Women using the injectable contraceptive lost bone density at a rate of just over 1% per year, compared with no loss among women who did not use this form of birth control. Those using Depo-Provera continuously for three years had bone loss comparable to that seen in women going through menopause.
"Earlier studies have shown bone loss in women using Depo-Provera, but we wanted to look at what happens after women stop using it," researcher Delia Scholes, PhD, tells WebMD. "This study provides fairly strong evidence of bone loss in a large group of women followed for a long time, but the good news is that that we saw steady gains in bone density when the contraceptive was stopped."
Thirty months after discontinuing injections of the contraceptive, bone density among Depo-Provera users had returned to levels similar to non-users. The findings are published in the September issue of the journal Epidemiology.
Approved for use in the U.S. in 1992, Depo-Provera is a highly effective contraceptive method given by injection every three months. It contains a synthetic form of the hormone progesterone. Over the past three decades, more than 30 million women in more than 90 countries have used injectable contraceptives. Although they are chosen by just 2% of birth control users in the U.S., roughly one in five 15- to 19-year-old black women on birth control here use Depo-Provera.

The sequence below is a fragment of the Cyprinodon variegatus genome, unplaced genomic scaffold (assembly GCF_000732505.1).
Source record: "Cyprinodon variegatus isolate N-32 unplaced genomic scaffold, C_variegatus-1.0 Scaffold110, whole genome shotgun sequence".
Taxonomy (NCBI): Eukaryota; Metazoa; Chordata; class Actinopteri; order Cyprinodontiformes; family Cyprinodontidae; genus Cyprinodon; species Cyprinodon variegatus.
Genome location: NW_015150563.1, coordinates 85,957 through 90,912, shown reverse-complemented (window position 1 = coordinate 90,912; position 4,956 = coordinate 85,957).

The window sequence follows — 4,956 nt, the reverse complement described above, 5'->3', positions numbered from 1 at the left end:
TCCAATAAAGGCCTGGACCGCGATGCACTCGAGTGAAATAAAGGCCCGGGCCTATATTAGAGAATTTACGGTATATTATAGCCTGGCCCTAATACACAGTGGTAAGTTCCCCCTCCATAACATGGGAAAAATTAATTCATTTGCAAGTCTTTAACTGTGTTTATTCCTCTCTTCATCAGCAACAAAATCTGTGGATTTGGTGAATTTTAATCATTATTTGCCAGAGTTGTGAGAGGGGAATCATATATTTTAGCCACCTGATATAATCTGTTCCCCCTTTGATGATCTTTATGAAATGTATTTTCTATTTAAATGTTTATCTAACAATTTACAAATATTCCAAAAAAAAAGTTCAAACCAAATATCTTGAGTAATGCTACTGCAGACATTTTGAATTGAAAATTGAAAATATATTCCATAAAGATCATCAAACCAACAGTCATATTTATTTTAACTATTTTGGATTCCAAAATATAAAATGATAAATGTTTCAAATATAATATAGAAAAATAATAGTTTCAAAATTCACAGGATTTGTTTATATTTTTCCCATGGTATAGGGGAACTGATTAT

The newly published study compared bone density among 182 women receiving Depo-Provera injections with 258 women of same age who were not.
Regardless of age, women on Depo-Provera experienced bone loss while taking the drug, and bone density steadily improved after discontinuation. Loss of bone density can lead to osteoporosis, in which bones become fragile and are more likely to break.
Although the findings suggest Depo-Provera causes no lasting damage to bone in women who take it for just a few years, Scholes says more study is needed to confirm this finding in very young women who are still building bone, and in older women who are approaching menopause.
"We need to know more about the risk, so that we can better counsel women about their birth control options," she says.